On his Vimeo webpage Eric Solstein says “This amazing performance by Adam Klein & Craig Ketter of the Schubert song cycle will be the soundtrack to a film I’m just finishing. It’s too powerful not to be available on its own terms.“
Solstein is a film-maker, Klein a singer, and Ketter a pianist. And so indeed he’s made the film available via Vimeo, the site for sharing video: a film of Klein & Ketter performing Schubert’s Winterreise.
It’s highly original.
I’m taken back to the famous painting of a Schubertiade –a concert of Schubert music—that gives us a bit of a sense how that might have been. The painting shows us a moderate sized room, but sufficiently intimate that everyone can connect with the music, and perhaps more importantly, with the presence of the composer, performing for everyone in the room.
Solstein’s film gives us something comparable, in other words we’re not in the artificial world of a modern concert space, where everyone’s in black, where the audience sits in a kind of thrall to the performance. Nope.
We’re listening to Schubert in a modern living room, with a grand piano.
If Schubert were alive today perhaps this is how the composer would share his music: that is, in such a space via Vimeo.
The juxtaposition of the modern & the early romantic makes this a performance of which Brecht would likely have a thing or two to say. We are deep into the illusion of a performance, but we’re reminded of the performers and the apparatus of creation. We have it both ways, sometimes swallowed by the music’s magic spell, sometimes kept at arm’s length by the remarkable camerawork.
There’s Adam Klein, in casual clothes, standing in the indentation of the piano.
There‘s Craig Ketter, even more casually attired at the keyboard.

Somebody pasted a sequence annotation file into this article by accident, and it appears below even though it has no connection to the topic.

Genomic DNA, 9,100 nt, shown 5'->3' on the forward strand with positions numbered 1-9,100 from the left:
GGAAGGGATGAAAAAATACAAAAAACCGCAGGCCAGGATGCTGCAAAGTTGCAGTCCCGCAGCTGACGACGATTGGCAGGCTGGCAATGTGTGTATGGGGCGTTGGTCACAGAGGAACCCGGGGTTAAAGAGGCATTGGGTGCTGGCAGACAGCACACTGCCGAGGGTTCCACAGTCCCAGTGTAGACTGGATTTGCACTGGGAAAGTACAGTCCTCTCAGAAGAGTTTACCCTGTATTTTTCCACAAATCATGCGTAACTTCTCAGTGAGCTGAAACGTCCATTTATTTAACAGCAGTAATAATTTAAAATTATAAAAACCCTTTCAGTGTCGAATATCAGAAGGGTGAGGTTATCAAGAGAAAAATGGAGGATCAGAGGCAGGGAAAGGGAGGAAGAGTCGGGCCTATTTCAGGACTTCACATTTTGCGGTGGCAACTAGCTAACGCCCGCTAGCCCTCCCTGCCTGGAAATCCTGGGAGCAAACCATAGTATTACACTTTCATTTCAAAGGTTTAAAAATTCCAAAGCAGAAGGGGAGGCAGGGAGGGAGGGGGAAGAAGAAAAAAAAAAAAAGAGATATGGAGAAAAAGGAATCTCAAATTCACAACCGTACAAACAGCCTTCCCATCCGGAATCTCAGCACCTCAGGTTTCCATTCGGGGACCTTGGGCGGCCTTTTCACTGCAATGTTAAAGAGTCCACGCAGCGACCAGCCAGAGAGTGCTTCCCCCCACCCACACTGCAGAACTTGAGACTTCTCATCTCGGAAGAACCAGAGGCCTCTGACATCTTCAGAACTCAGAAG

And I would say that Solstein’s assessment is accurate. It’s very powerful. We get views mostly of Klein’s drama in the monological narrative of the songs. Each one usually starts us with the title & a view of Ketter getting us going, and occasional glimpses of Ketter in the middle of songs. Otherwise we can be very close to Klein.
In the Metropolitan Opera high definition broadcasts, we sometimes get close-ups of singers on the stage. The new high-definition images bring us in quite close. Few singers are really good enough to handle these close-ups. They’re often juggling responsibilities, between their dramatic portrayal, their singing, their air supply, and watching the conductor give the down-beat. They try to do all this without looking too obvious about it, because the illusion breaks when we see them suddenly notice the camera or breathe too outrageously. Opera is a very artificial art, so that one rarely can get lost in a close-up performance, without noticing all those competing requirements. I think the most excellent moments I saw all season were by Susan Graham as Didon, in delicious close-up, madly fuming over the departure of Aenée in Berlioz’s Les Troyens, and yet never betrayed by that camera.